Along with modeling schools and agents, competitions for young children are popping up across the country, including in fourth- and fifth-tier cities. A study (in Chinese) by a Beijing-based research center found that there were 28 child modeling competitions held nationwide in 2017 — in 2003, there was just one.

Inside households and boardrooms, child modeling isn’t viewed as child labor, and remuneration is usually in cash. This legal gray zone has left considerable space for hundreds of child modeling schools to exploit hundreds of thousands of Chinese families. “Perhaps only one out of every 10 child modeling schools in Beijing has professional teachers and teach professional things,” Jiang said. “The rest are looking for ways to make a profit off of child models.” Jiang added that he had witnessed instances of child abuse at modeling competitions organized by other companies.

Mostly aware of the systemic issues, Chinese parents still see modeling as a chance to build their young child’s character and confidence — even posture. From Zhou’s perspective, she began to notice positive side effects in her daughter after she started modeling. “In the beginning, she was very unnatural,” Zhou said. “But she became more comfortable, and in the end, more confident and bold.”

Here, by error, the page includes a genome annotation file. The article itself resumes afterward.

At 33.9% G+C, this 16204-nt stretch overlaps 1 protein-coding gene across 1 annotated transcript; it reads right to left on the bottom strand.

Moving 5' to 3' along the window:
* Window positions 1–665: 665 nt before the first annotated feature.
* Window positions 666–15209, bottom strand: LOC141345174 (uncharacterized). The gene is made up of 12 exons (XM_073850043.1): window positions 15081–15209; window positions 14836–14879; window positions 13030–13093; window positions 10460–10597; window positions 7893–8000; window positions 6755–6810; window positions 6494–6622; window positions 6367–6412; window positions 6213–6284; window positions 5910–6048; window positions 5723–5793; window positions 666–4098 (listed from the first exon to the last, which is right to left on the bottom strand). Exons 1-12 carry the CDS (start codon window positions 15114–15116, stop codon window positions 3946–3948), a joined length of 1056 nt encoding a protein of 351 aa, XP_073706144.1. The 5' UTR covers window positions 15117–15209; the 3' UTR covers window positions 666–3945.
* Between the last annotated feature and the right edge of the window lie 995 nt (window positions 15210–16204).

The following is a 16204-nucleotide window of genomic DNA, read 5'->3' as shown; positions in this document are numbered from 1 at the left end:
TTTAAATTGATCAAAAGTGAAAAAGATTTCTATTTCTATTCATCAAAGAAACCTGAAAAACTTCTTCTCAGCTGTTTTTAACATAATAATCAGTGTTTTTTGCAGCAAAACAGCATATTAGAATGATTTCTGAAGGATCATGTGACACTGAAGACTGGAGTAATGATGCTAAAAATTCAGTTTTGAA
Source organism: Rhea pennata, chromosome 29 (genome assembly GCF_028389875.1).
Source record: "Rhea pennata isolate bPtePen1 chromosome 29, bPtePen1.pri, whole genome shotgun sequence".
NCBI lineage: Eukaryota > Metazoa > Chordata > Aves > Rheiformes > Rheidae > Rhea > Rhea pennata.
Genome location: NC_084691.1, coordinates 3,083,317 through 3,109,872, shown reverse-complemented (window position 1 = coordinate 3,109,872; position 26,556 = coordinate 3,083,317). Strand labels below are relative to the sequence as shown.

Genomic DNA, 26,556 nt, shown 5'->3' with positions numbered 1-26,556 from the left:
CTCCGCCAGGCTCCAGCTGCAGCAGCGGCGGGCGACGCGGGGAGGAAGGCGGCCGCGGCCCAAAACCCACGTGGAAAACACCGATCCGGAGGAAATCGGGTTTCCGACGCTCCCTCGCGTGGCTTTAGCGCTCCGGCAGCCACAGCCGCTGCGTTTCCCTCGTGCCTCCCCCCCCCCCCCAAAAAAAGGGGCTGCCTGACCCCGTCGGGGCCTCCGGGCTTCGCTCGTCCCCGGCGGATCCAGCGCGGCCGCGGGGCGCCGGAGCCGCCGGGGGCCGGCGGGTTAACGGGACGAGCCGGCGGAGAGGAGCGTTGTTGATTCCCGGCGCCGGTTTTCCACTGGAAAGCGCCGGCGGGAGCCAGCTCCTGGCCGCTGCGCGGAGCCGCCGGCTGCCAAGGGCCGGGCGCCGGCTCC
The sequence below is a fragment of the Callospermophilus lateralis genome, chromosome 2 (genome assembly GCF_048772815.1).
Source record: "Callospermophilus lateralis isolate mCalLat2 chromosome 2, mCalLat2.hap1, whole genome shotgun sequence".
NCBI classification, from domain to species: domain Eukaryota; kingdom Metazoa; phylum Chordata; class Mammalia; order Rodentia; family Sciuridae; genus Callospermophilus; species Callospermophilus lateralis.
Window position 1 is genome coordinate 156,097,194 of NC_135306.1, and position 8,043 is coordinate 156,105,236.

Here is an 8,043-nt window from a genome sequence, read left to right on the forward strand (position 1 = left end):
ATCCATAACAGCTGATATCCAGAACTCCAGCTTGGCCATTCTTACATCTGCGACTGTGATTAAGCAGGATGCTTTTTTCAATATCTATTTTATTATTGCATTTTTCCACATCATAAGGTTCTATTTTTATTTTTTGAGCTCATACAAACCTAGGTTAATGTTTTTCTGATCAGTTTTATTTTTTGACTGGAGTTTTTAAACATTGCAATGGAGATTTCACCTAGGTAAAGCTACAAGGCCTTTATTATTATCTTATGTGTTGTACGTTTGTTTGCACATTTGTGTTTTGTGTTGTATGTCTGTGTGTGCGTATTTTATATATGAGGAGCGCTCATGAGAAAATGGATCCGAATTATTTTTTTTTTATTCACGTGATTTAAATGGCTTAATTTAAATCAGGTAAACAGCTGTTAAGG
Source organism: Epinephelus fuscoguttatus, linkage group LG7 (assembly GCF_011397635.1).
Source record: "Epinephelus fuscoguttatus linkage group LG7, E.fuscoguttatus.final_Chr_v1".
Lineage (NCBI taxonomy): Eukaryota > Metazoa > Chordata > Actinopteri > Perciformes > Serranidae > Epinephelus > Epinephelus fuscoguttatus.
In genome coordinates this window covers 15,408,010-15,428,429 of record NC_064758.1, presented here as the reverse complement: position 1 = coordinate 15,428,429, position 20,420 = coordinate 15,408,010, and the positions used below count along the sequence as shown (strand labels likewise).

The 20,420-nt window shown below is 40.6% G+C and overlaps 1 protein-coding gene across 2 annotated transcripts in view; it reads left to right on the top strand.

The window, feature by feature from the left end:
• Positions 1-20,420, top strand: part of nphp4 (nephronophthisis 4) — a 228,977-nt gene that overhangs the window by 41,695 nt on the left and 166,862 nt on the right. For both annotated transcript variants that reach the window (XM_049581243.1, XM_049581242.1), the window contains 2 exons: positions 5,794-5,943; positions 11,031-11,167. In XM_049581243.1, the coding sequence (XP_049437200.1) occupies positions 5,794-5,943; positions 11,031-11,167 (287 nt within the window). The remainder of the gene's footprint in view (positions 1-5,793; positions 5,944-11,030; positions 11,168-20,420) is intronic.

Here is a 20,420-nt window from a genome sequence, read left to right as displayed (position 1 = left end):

That said, Zhou said she has boundaries. For example, photo shoots for retailers on Taobao, China’s flagship ecommerce platform, are off-limits for her daughter. “I’m strict when screening which brands my daughter can model for,” Zhou said. “I only let her work for international or well-known ones.”

Outside of wanting their children to become mentally strong and physically composed, other factors are at play for many Chinese mothers and fathers. According to Jì Lóngmèi 季龙妹, a well-known Shanghainese psychotherapist, financial considerations or personal vanity can start to slowly supersede parents’ initial benign motivations. “That’s when it starts to become an issue,” said Ji. She added that modeling can improve a child’s “confidence and self-acceptance,” yet states that overall, there are “more negatives (than positives).”

“Child models prematurely become adults, prematurely make money, and prematurely enter society,” Ji said.

In Zhou’s experience, many families with child models are doing it for money or fame — but not hers, she said. Her daughter earns around up to $700 in a typical eight-hour workday, which is the average pay and workload for a Chinese child model. For a country with a per capita disposable income hovering around $4,000, it’s no surprise that some parents allow their nine- and five-year-olds to work a nine-to-five day.